[Hospira, Inc.]

FDA label
DailyMed
Label

[4] overdose (OD)
The Free Medical Dictionary by Farlex
Definition

[5] What should be the rules for safe drug administration – Part II
Rogue Medic
Mon, 02 Apr 2012
Article

[6] Appeal to nature
Wikipedia
Article

[7] FDA Drug Safety Communication: Prescription Acetaminophen Products to be Limited to 325 mg Per Dosage Unit; Boxed Warning Will Highlight Potential for Severe Liver Failure
FDA Safety Announcement
1-13-2011
FDA Safety Announcement

.

Comments

  1. Wouldn’t it be better to have a number to arrange for the return of personnel who do not know how to safely administer medication?

    But isn’t drug administration prehospital just one of three possible dosages?

    – All of it [the vial/syringe/ampule]
    – Half of it
    – Titrate to effect

    • Christopher,

      Wouldn’t it be better to have a number to arrange for the return of personnel who do not know how to safely administer medication?

      But isn’t drug administration prehospital just one of three possible dosages?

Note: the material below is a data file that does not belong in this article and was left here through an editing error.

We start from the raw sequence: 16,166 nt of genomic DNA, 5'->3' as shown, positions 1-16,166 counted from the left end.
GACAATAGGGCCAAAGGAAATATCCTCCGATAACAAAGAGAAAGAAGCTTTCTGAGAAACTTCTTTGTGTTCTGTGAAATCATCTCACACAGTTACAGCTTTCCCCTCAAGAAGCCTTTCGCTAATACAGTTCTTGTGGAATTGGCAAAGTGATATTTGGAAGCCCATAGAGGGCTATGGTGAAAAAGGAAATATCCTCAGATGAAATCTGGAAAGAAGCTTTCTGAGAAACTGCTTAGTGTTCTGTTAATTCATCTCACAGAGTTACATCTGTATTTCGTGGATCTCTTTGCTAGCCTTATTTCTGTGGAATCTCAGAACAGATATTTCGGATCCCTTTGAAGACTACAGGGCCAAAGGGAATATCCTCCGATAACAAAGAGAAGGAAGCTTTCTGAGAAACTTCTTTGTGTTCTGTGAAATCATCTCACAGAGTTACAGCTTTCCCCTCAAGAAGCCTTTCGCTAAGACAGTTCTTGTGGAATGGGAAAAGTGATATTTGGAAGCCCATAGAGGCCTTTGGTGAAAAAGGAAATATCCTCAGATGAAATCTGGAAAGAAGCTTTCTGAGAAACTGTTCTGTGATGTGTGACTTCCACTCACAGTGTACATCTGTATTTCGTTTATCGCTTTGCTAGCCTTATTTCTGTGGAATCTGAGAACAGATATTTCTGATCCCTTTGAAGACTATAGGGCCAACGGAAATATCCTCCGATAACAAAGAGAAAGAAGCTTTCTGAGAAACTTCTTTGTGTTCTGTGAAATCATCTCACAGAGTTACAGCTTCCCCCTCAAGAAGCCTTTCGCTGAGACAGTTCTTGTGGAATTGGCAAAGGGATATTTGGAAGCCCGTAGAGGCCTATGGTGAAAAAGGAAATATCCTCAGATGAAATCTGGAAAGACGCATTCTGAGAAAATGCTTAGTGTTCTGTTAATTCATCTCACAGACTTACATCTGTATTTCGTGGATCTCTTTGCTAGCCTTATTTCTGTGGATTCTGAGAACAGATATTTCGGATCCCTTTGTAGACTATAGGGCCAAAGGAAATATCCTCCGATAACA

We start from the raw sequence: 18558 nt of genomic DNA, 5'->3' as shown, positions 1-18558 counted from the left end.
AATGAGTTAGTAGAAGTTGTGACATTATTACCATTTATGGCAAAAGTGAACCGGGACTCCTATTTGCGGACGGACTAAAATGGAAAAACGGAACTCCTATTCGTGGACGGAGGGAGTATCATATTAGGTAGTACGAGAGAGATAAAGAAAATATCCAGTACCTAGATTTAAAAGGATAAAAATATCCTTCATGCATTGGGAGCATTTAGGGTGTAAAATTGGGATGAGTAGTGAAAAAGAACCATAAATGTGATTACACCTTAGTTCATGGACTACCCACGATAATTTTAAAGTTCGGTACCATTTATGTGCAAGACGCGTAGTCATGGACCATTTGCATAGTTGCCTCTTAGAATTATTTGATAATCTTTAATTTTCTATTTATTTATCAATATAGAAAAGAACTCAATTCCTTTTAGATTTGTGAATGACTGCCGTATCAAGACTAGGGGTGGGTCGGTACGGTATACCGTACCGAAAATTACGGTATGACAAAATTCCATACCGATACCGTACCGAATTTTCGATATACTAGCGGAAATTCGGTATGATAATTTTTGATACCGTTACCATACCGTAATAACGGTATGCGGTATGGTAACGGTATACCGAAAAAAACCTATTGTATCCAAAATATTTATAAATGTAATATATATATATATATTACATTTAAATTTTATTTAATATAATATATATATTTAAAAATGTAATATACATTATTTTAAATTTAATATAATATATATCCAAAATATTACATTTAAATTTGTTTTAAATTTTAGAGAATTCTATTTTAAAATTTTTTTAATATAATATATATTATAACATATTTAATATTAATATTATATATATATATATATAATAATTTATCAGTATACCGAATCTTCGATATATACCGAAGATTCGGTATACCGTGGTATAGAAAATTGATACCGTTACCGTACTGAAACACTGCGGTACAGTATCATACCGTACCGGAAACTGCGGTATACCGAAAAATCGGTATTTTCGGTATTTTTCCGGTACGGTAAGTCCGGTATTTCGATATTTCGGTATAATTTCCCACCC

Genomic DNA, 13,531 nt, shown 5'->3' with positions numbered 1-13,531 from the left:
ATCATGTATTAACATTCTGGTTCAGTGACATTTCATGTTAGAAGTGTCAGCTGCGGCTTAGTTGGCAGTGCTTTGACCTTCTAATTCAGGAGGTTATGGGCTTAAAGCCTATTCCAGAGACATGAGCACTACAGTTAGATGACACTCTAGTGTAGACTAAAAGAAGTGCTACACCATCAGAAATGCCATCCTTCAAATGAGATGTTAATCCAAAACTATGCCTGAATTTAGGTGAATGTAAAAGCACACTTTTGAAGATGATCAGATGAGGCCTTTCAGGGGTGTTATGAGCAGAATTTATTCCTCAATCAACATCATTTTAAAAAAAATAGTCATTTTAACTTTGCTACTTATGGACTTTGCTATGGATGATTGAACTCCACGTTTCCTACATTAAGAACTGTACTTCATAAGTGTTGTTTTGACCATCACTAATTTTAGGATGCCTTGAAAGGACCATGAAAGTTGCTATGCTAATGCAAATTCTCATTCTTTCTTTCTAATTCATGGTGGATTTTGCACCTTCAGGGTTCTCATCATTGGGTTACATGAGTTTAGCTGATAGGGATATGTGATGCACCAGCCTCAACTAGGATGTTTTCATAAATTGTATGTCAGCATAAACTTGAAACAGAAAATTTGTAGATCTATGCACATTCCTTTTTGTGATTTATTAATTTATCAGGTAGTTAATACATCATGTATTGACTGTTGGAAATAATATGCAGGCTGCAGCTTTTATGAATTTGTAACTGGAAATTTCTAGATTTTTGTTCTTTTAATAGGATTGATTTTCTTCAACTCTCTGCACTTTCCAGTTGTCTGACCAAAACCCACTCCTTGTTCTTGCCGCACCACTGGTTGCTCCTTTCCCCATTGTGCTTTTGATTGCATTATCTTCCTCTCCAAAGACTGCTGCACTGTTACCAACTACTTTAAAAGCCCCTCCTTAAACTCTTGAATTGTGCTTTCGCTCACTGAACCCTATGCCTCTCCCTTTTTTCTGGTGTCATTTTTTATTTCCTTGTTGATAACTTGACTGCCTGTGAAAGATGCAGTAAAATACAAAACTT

– All of it [the vial/syringe/ampule]

      – Titrate to effect

      – Half of it

      – Titrate to effect

      Heretic!

      Burn him!

      All of nothing is the rule!

      Adjusting doses requires thought.

      Thinking could produce error.

      Error is not permitted.

      Do you prefer oak kindling, or the standard fresh pine kindling that will probably go out before a good fire can be sustained?

      .

      • Heard as a reply to a QA request to elaborate on the dosage “1 amp D50W IV”:

        There is some other dose than the whole amp? I’m pretty sure you’re supposed to give it all.

        • Christopher,

          Heard as a reply to a QA request to elaborate on the dosage “1 amp D50W IV”:

          There is some other dose than the whole amp? I’m pretty sure you’re supposed to give it all.

          When I wrote about giving 10% dextrose, rather than 50%, that was one of the criticisms I received.

          But we have to give the whole amp! The protocol says to!

          If the protocol is for altered mental state, change in level of consciousness, or any variation of that, then it is actually a violation of the way most protocols are written to continue to give a protocol treatment, since the patient no longer meets the criteria for that protocol.